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Johnson & Johnson and it’s Ethicon subsidiary face a wrongful death lawsuit over complications with it’s Physiomesh patch, which became infected following hernia repair surgery, leading to septic shock, respiratory failure and other fatal health problems.
The complaint (PDF) was filed last week by the wife of William Stanley Edwards in the U.S. District Court for the Northern District of Georgia, indicating that design defects associated with the Ethicon Physiomesh were the direct and proximate cause of fatal injuries that developed following hernia repair.
Edwards received a 10 inch by 20 inch Physiomesh patch in June 2015, during treatment for an incarcerated ventral hernia. According to the lawsuit, he had to be readmitted just a couple weeks later, in July 2015, due to severe abdominal pain and other complications. He was readmitted twice that month, eventually being diagnosed as suffering a hematoma and related infection.
In November 2015, Edwards underwent revision surgery to have the infected Ethicon Physiomesh removed, at which time doctors discovered that the patch never incorporated into his tissues, according to the complaint. The Physiomesh was replaced with a biologic form of hernia mesh, but problems continued, including reports of bowel and feces hanging out of the wound, and the wound failing to heal. Edwards underwent continuous care, from November 2015 until the time of his death, with several instances of hospitalization.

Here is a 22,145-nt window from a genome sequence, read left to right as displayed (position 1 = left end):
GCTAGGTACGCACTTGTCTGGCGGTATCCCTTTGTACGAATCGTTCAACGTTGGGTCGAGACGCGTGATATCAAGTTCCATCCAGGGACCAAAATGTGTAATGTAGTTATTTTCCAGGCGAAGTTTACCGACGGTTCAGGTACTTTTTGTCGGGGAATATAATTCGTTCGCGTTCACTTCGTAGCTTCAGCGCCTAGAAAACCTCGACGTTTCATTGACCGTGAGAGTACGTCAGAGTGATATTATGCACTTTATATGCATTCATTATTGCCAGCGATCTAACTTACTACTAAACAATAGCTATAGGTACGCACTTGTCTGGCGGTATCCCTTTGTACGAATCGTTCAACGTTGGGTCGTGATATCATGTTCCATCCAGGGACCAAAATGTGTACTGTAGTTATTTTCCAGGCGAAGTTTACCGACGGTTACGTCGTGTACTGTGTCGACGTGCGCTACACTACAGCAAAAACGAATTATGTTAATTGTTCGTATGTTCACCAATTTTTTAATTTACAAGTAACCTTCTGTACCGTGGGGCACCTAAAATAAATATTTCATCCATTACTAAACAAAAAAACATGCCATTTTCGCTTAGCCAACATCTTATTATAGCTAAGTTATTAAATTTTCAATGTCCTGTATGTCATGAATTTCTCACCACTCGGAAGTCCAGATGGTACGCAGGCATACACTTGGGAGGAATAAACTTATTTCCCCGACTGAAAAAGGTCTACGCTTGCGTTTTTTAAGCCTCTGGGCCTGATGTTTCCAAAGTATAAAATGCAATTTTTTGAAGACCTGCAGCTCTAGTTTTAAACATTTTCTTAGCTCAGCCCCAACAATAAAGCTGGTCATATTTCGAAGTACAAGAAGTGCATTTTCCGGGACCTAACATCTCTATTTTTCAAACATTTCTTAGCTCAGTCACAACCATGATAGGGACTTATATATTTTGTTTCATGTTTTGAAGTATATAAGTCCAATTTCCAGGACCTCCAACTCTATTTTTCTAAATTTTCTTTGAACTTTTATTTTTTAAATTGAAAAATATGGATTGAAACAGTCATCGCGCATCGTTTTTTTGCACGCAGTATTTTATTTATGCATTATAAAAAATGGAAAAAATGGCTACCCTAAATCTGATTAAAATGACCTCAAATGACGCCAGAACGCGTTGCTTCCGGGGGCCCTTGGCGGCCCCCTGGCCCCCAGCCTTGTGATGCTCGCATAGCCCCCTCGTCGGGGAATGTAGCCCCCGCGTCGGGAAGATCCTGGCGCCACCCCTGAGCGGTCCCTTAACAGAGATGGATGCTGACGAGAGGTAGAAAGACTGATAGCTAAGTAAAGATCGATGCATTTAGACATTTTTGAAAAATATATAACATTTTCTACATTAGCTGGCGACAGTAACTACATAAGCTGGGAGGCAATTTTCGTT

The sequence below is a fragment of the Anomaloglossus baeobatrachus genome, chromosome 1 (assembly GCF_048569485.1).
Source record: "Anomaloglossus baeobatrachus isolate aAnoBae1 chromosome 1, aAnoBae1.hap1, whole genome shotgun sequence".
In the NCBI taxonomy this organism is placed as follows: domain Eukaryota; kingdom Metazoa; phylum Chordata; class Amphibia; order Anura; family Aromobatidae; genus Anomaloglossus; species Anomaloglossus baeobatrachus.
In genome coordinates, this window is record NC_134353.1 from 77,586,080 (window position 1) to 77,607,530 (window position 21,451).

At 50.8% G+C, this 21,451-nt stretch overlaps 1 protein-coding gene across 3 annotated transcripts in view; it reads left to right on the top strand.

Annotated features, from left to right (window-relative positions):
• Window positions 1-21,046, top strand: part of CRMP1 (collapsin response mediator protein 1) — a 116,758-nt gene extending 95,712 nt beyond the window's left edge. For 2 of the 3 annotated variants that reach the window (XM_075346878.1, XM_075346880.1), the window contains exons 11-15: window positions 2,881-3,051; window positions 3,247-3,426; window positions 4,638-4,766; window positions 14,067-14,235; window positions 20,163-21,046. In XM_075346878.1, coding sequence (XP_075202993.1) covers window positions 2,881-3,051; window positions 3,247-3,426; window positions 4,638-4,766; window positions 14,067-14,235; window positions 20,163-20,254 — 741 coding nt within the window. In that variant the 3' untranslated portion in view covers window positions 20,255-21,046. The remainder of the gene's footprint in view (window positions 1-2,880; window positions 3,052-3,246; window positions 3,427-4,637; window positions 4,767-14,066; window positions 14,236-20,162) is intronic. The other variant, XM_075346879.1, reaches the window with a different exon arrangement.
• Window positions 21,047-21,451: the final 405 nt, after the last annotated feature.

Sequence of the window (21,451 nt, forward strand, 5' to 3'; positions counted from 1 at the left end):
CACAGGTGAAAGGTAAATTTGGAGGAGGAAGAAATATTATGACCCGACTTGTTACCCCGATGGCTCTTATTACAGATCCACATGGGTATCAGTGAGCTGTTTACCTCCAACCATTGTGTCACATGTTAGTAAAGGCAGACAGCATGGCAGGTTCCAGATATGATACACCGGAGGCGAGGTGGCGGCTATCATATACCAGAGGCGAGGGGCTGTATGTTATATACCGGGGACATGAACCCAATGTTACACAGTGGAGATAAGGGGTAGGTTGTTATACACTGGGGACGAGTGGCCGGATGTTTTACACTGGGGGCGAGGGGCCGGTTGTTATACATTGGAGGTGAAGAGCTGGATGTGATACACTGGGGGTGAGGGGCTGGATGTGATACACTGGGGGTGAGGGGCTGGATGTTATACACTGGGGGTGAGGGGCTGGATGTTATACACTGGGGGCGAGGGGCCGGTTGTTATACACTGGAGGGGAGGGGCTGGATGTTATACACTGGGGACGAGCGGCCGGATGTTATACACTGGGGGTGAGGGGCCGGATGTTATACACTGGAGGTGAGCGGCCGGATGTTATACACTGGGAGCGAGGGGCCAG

Edwards died of septic shock, respiratory failure and acute renal failure, which his wife claims was a result of the infected Ethicon Physiomesh in the wrongful death lawsuit.
The case joins a growing number hernia mesh lawsuits filed over Ethicon Physiomesh, each raising similar allegations that the product was defectively designed, posing an unreasonable risk for consumers.
“The Physiomesh implanted in the Decedent William Stanley Edwards failed to reasonably perform as intended,” his wife’s lawsuit states. “The mesh failed, causing serious injury, had to be surgically removed via invasive surgery, and necessitated additional invasive surgery to repair the hernia that the Physiomesh was initially implanted to treat.”
In June 2016, Ethicon recalled Physiomesh products from the market worldwide, due to a high rate of problems and revisions among individuals who had the patch implanted, since the manufacturer was unable to identify or correct the underlying cause of the complications.
Although the action was classified as a “market withdrawal” in the United States, Ethicon asked hospitals to return all unused implants and indicated that it does not intend to return the product to the market.
Given the similar questions of fact and law presented in cases pending throughout the federal court system, the U.S. Judicial Panel on Multidistrict Litigation (JPML) decided to establish coordinated pretrial proceedings in the federal court system, transferring all cases filed nationwide to U.S. District Judge Richard Story in the Northern District of Georgia to reduce duplicative discovery, avoid contradictory pretrial rulings and to serve the convenience of the parties, witnesses and the courts.
As hernia mesh lawyers continuing to review and file additional lawsuits in the coming weeks and months, it is expected that several thousand complaints will be included in the MDL proceedings.